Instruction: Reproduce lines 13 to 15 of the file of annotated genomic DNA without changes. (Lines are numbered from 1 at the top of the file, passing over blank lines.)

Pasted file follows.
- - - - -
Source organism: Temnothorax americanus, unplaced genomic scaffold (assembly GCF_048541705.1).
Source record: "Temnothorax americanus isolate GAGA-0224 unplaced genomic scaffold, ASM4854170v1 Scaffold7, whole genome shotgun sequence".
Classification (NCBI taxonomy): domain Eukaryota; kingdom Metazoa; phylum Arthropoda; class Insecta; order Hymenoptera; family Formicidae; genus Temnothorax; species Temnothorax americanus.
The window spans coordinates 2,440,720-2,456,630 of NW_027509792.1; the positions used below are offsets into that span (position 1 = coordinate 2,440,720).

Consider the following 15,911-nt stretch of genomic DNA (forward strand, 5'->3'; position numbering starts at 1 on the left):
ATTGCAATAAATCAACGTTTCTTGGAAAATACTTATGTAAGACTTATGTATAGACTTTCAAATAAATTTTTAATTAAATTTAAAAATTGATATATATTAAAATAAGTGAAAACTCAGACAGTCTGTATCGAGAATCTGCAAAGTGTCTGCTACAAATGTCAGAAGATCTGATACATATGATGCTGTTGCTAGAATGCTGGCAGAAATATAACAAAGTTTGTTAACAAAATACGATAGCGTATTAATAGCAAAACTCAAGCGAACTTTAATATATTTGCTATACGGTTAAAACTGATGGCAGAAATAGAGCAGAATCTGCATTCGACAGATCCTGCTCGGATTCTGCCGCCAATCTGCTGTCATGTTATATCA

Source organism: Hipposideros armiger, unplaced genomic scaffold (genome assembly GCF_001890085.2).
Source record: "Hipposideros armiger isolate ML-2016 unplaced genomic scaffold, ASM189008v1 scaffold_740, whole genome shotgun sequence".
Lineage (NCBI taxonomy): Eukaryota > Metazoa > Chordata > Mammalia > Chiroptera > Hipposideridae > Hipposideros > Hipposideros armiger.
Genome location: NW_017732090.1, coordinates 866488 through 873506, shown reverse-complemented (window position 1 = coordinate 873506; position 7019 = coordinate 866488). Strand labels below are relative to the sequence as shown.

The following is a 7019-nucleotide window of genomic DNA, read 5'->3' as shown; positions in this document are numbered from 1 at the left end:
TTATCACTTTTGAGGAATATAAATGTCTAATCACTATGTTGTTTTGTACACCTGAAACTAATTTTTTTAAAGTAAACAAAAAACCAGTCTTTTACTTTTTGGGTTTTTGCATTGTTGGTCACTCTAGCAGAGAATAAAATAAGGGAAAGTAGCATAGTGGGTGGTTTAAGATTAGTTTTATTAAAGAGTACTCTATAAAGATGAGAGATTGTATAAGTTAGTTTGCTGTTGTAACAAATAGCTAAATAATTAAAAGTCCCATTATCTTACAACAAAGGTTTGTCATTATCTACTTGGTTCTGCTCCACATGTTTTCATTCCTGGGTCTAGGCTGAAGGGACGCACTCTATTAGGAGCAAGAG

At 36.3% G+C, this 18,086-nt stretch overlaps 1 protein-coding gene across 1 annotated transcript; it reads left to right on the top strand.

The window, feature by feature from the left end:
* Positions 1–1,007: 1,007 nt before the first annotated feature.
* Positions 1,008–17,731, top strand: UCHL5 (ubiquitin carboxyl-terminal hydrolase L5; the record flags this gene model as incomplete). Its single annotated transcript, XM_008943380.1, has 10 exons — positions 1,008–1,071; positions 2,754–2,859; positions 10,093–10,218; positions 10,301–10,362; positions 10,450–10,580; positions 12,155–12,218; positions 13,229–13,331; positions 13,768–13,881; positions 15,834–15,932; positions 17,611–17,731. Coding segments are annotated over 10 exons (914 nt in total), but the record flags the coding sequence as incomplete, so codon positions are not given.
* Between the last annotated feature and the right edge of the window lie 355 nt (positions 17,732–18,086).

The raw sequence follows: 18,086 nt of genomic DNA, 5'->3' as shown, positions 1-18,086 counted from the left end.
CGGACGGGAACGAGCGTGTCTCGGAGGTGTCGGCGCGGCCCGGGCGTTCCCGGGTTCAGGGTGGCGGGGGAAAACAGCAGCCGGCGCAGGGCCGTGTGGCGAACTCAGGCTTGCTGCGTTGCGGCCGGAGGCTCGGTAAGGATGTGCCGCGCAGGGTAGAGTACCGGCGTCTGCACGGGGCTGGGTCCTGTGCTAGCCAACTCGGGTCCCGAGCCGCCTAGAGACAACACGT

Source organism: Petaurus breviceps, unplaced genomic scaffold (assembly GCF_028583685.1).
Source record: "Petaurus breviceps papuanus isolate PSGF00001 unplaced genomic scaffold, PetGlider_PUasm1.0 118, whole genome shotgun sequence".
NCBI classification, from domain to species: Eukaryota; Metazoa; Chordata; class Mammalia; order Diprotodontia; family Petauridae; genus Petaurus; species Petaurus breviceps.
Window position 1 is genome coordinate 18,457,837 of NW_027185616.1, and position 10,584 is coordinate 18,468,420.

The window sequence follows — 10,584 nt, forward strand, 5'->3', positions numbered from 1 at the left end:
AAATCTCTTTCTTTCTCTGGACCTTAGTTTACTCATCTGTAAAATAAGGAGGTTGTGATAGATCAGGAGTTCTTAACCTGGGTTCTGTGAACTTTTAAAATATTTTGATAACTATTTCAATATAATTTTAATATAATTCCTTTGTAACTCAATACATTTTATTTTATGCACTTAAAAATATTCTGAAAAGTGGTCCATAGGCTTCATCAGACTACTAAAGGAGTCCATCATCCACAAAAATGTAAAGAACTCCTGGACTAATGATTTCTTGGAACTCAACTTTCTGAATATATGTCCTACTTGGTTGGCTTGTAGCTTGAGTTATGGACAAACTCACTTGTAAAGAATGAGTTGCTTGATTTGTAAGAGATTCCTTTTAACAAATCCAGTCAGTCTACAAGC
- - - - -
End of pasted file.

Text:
At 36.3% G+C, this 18,086-nt stretch overlaps 1 protein-coding gene across 1 annotated transcript; it reads left to right on the top strand.

The window, feature by feature from the left end:
* Positions 1–1,007: 1,007 nt before the first annotated feature.